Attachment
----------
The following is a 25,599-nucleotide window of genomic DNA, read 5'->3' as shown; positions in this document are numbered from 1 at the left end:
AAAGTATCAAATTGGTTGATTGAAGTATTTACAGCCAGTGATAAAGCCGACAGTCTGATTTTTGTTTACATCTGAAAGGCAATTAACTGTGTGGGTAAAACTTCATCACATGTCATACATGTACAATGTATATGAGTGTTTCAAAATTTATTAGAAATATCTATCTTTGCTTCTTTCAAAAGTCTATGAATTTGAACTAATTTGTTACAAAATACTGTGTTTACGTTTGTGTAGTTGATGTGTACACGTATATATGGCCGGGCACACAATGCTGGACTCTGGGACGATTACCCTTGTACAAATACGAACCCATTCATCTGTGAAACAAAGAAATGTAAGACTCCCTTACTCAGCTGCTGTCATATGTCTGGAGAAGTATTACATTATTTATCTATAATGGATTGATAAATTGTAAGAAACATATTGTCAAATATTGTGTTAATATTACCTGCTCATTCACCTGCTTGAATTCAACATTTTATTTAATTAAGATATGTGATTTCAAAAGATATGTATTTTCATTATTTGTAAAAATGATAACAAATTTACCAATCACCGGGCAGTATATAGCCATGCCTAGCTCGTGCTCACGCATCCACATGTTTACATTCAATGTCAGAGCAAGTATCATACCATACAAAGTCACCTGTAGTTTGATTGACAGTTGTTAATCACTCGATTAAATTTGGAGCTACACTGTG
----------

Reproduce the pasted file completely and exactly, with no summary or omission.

The following is a 25,599-nucleotide window of genomic DNA, read 5'->3' as shown; positions in this document are numbered from 1 at the left end:
AAAGTATCAAATTGGTTGATTGAAGTATTTACAGCCAGTGATAAAGCCGACAGTCTGATTTTTGTTTACATCTGAAAGGCAATTAACTGTGTGGGTAAAACTTCATCACATGTCATACATGTACAATGTATATGAGTGTTTCAAAATTTATTAGAAATATCTATCTTTGCTTCTTTCAAAAGTCTATGAATTTGAACTAATTTGTTACAAAATACTGTGTTTACGTTTGTGTAGTTGATGTGTACACGTATATATGGCCGGGCACACAATGCTGGACTCTGGGACGATTACCCTTGTACAAATACGAACCCATTCATCTGTGAAACAAAGAAATGTAAGACTCCCTTACTCAGCTGCTGTCATATGTCTGGAGAAGTATTACATTATTTATCTATAATGGATTGATAAATTGTAAGAAACATATTGTCAAATATTGTGTTAATATTACCTGCTCATTCACCTGCTTGAATTCAACATTTTATTTAATTAAGATATGTGATTTCAAAAGATATGTATTTTCATTATTTGTAAAAATGATAACAAATTTACCAATCACCGGGCAGTATATAGCCATGCCTAGCTCGTGCTCACGCATCCACATGTTTACATTCAATGTCAGAGCAAGTATCATACCATACAAAGTCACCTGTAGTTTGATTGACAGTTGTTAATCACTCGATTAAATTTGGAGCTACACTGTG